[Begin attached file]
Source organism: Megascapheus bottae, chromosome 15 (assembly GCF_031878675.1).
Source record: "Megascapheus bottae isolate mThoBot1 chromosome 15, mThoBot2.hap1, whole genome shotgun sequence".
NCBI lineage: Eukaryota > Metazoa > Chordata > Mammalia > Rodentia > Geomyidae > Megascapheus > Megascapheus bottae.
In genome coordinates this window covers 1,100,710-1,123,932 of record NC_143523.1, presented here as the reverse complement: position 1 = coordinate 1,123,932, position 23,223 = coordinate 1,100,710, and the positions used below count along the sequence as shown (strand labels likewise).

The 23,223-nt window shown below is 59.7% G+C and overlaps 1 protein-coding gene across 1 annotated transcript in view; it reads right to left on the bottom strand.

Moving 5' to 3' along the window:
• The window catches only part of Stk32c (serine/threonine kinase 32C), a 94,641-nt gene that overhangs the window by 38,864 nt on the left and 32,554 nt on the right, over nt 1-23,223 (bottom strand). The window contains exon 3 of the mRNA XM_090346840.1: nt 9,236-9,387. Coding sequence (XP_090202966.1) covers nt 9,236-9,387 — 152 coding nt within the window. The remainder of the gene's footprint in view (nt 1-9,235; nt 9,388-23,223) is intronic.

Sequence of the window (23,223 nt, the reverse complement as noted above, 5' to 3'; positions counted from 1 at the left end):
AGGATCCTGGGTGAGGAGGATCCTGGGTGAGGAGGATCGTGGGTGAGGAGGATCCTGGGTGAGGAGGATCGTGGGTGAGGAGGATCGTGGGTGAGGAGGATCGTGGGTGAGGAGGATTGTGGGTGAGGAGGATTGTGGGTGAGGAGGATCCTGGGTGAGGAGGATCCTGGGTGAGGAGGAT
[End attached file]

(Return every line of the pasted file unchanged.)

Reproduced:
Source organism: Megascapheus bottae, chromosome 15 (assembly GCF_031878675.1).
Source record: "Megascapheus bottae isolate mThoBot1 chromosome 15, mThoBot2.hap1, whole genome shotgun sequence".
NCBI lineage: Eukaryota > Metazoa > Chordata > Mammalia > Rodentia > Geomyidae > Megascapheus > Megascapheus bottae.
In genome coordinates this window covers 1,100,710-1,123,932 of record NC_143523.1, presented here as the reverse complement: position 1 = coordinate 1,123,932, position 23,223 = coordinate 1,100,710, and the positions used below count along the sequence as shown (strand labels likewise).

The 23,223-nt window shown below is 59.7% G+C and overlaps 1 protein-coding gene across 1 annotated transcript in view; it reads right to left on the bottom strand.

Moving 5' to 3' along the window:
• The window catches only part of Stk32c (serine/threonine kinase 32C), a 94,641-nt gene that overhangs the window by 38,864 nt on the left and 32,554 nt on the right, over nt 1-23,223 (bottom strand). The window contains exon 3 of the mRNA XM_090346840.1: nt 9,236-9,387. Coding sequence (XP_090202966.1) covers nt 9,236-9,387 — 152 coding nt within the window. The remainder of the gene's footprint in view (nt 1-9,235; nt 9,388-23,223) is intronic.

Sequence of the window (23,223 nt, the reverse complement as noted above, 5' to 3'; positions counted from 1 at the left end):
AGGATCCTGGGTGAGGAGGATCCTGGGTGAGGAGGATCGTGGGTGAGGAGGATCCTGGGTGAGGAGGATCGTGGGTGAGGAGGATCGTGGGTGAGGAGGATCGTGGGTGAGGAGGATTGTGGGTGAGGAGGATTGTGGGTGAGGAGGATCCTGGGTGAGGAGGATCCTGGGTGAGGAGGAT